Most people today think of Olympian jumps when they think of figure skating. But when I was a kid, everything I knew about the sport came from a 1951 novel called Skating Shoes by Noel Streatfeild. Rich, glamorous Lalla has been groomed to be a champion, but her downfall is her fondness for spins and jumps. Poor, plodding Harriet is no showboat, but she has the patience to plug away at figures such as “brackets” until she masters them. As a result, we learn at the end of the book, Harriet will win the medals, while Lalla fritters away her talent in ice shows.

It’s a classic triumph of the underdog, and today it wouldn’t happen. Skaters win competitions with quadruple flips, layback spins and other dazzling, Lalla-style tricks — what the U.S. Figure Skating Association calls “freestyle.”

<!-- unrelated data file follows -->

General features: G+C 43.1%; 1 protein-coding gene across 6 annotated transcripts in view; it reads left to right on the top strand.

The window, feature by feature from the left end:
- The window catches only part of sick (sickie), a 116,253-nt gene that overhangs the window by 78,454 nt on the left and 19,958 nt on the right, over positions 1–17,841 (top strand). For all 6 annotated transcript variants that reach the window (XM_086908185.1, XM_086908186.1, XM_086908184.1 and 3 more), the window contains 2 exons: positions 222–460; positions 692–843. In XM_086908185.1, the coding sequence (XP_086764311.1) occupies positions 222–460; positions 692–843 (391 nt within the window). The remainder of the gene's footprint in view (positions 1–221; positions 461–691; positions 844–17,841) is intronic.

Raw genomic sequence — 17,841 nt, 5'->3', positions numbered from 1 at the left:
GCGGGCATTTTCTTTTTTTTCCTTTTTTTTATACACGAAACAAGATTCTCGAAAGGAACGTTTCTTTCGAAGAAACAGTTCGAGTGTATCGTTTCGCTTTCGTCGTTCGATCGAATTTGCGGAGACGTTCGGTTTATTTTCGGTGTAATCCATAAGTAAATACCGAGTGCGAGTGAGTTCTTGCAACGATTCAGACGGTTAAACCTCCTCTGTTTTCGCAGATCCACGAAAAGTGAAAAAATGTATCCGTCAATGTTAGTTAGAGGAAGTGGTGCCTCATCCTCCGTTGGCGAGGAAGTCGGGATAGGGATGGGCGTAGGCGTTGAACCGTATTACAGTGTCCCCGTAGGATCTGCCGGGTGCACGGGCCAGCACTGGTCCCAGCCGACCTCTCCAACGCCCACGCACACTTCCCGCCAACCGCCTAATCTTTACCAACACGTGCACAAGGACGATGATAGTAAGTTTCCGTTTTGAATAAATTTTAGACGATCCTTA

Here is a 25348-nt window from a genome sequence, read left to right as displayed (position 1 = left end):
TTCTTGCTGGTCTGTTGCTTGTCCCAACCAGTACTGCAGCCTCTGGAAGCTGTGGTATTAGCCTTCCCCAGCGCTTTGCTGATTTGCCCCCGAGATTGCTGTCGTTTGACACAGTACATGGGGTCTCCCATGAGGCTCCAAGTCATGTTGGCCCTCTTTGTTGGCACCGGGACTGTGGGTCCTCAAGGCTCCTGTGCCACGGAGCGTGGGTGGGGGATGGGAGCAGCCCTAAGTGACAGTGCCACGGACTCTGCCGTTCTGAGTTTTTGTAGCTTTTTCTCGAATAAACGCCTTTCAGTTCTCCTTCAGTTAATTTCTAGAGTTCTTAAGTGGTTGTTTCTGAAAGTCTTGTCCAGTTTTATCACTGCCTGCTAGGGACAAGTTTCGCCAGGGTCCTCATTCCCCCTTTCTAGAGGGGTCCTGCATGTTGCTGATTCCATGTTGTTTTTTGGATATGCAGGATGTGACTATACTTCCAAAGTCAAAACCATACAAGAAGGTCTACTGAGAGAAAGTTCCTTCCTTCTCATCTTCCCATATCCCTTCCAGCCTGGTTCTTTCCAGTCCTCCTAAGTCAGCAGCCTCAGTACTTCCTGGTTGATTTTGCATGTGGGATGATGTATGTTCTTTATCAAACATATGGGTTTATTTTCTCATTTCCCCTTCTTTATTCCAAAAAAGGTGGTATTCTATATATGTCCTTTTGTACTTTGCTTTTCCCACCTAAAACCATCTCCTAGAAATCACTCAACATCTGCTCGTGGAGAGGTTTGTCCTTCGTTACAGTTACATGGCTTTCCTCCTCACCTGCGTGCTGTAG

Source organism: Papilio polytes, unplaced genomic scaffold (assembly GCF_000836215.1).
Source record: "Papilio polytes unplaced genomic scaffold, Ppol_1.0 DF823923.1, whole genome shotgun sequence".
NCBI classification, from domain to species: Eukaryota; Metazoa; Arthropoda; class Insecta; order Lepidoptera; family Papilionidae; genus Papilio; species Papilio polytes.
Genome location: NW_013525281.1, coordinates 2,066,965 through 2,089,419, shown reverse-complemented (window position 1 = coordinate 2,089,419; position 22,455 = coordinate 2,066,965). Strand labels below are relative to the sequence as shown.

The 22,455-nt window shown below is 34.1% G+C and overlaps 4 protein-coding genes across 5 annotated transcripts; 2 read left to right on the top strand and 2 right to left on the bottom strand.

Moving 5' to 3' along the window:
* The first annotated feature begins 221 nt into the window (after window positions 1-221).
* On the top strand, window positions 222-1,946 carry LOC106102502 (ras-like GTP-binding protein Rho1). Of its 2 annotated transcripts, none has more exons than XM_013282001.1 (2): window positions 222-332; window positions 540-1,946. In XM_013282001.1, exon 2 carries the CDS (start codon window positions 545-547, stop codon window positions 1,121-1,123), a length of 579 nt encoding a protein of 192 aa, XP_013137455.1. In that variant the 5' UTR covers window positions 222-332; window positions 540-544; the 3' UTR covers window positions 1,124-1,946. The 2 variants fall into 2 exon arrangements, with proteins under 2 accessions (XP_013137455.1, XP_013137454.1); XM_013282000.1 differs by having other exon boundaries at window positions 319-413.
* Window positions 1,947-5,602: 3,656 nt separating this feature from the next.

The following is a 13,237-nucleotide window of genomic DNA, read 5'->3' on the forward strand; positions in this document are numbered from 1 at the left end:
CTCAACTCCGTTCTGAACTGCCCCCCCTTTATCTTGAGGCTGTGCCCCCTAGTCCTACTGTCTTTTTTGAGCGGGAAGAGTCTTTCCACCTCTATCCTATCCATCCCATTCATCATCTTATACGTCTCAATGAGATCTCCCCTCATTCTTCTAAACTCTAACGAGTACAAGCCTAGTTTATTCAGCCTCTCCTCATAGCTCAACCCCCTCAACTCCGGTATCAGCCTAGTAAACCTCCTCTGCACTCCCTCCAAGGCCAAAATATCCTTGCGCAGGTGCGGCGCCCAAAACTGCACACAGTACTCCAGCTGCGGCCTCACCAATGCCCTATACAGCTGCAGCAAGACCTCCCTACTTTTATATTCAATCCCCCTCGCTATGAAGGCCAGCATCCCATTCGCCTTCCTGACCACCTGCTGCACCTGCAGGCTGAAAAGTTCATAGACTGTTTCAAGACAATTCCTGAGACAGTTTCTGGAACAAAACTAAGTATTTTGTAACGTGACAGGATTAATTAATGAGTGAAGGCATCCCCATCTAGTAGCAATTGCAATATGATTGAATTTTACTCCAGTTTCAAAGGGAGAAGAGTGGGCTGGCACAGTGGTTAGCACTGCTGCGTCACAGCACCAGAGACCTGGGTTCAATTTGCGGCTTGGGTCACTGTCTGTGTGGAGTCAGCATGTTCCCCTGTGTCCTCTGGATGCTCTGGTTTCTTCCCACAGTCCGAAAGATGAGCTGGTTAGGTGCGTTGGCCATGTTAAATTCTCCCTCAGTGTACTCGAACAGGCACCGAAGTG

Back in Streatfeild’s era, however, compulsory figures were a massive component of every skating competition. Until 1968, they were worth 60 percent of a skater’s total score, and not until 1990 were they removed from competition altogether.

Grayce remembers …

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